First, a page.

Friday, August 19, 2011

Finding the deleted node.

Today i found that some of the files are missing from my server, then i tried debugfs

# debugfs /dev/hda2

debugfs: lsdel


echo lsdel
debugfs /dev/hda1 > lsdel.out

debugfs has a stat command which prints details about an inode. Issue the command for each inode in your recovery list. For example, if you're interested in inode number 148003, try this:

debugfs: stat <148003>

If you have a lot of files to recover, you'll want to automate this. Assuming that your lsdel list of inodes to recover in is in lsdel.out, try this:

# cut -c1-6 lsdel.out
grep "[0-9]"
tr -d " " > inodes

This new file inodes contains just the numbers of the inodes to recover, one per line. We save it because it will very likely come in handy later on. Then you just say:

# sed 's/^.*$/stat <\0>/' inodes
debugfs /dev/hda1 > stats

and stats contains the output of all the stat commands.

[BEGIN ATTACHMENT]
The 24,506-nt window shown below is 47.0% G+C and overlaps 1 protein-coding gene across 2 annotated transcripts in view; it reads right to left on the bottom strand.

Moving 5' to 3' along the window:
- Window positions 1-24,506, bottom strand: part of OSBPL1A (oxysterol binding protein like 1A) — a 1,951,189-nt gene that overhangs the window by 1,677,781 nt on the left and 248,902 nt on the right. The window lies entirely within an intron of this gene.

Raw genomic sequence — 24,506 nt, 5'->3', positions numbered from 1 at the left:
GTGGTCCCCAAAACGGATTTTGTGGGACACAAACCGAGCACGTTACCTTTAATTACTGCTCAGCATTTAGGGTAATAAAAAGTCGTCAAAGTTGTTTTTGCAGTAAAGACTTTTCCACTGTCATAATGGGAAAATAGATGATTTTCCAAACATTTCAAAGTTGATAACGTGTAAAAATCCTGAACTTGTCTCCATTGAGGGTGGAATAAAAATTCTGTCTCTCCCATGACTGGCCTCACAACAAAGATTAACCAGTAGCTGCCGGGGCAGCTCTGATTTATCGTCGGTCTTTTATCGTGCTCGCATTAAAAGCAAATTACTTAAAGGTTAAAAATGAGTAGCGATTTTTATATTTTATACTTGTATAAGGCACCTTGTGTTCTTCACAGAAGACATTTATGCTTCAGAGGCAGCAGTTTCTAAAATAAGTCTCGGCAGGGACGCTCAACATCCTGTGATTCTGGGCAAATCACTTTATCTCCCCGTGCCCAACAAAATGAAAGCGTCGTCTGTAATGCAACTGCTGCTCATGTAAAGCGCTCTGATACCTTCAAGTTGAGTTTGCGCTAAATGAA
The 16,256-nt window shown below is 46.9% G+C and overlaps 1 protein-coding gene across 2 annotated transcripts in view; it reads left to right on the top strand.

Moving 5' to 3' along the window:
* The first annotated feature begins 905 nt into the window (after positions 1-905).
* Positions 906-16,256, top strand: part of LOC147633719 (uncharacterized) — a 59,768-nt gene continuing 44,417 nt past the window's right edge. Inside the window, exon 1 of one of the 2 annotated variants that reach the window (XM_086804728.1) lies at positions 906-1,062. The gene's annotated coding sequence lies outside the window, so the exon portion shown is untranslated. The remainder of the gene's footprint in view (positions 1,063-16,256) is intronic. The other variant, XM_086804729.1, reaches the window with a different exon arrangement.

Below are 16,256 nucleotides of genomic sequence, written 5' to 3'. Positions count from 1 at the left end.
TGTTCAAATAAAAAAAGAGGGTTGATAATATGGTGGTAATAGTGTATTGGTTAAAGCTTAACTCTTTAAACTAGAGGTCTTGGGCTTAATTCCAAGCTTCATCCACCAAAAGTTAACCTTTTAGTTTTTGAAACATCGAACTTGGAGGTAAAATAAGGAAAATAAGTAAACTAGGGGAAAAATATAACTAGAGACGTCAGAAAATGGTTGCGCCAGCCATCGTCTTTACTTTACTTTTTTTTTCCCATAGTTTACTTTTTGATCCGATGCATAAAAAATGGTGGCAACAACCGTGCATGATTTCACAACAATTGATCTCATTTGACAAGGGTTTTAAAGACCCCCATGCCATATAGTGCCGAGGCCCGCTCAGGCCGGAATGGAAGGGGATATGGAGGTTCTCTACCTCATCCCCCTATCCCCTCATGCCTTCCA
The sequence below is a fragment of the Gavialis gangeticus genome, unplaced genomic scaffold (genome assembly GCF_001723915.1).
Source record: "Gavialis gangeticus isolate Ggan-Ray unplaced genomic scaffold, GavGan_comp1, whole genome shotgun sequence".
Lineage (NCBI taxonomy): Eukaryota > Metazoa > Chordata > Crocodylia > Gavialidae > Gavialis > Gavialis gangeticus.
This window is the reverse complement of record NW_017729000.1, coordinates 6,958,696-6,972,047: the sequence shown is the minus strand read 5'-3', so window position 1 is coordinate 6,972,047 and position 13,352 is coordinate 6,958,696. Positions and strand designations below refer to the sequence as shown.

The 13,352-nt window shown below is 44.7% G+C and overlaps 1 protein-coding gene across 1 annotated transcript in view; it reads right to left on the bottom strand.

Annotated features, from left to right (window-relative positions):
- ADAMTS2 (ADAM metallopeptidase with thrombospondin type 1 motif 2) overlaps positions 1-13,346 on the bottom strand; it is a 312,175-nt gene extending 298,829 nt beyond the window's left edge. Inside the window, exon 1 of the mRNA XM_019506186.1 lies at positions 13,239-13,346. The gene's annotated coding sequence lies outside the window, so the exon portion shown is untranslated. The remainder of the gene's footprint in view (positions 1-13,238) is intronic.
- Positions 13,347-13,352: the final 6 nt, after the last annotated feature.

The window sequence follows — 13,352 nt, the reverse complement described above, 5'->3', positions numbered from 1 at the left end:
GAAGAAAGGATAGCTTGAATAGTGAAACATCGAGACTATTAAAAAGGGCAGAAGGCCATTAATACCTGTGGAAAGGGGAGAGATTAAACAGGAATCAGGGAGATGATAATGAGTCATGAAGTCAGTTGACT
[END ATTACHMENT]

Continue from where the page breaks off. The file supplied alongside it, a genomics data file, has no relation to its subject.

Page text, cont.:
If the file was no more than 12 blocks long, then the block numbers of all its data are stored in the inode: you can read them directly out of the stat output for the inode. Moreover, debugfs has a command which performs this task automatically. To take the example we had before, repeated here:

debugfs: stat <148003>

Inode: 148003 Type: regular Mode: 0644 Flags: 0x0 Version: 1

User: 503 Group: 100 Size: 6065

File ACL: 0 Directory ACL: 0

Links: 0 Blockcount: 12

Fragment: Address: 0 Number: 0 Size: 0

ctime: 0x31a9a574 -- Mon May 27 13:52:04 1996

atime: 0x31a21dd1 -- Tue May 21 20:47:29 1996

mtime: 0x313bf4d7 -- Tue Mar 5 08:01:27 1996

dtime: 0x31a9a574 -- Mon May 27 13:52:04 1996


594810 594811 594814 594815 594816 594817


This file has six blocks. Since this is less than the limit of 12, we get debugfs to write the file into a new location, such as /mnt/recovered.000:

debugfs: dump <148003> /mnt/recovered.000

Of course, this can also be done with fsgrab; I'll present it here as an example of using it:

# fsgrab -c 2 -s 594810 /dev/hda1 > /mnt/recovered.000

# fsgrab -c 4 -s 594814 /dev/hda1 >> /mnt/recovered.000

With either debugfs or fsgrab, there will be some garbage at the end of /mnt/recovered.000, but that's fairly unimportant. If you want to get rid of it, the simplest method is to take the Size field from the inode, and plug it into the bs option in a dd command line:

# dd count=1 if=/mnt/recovered.000 of=/mnt/resized.000 bs=6065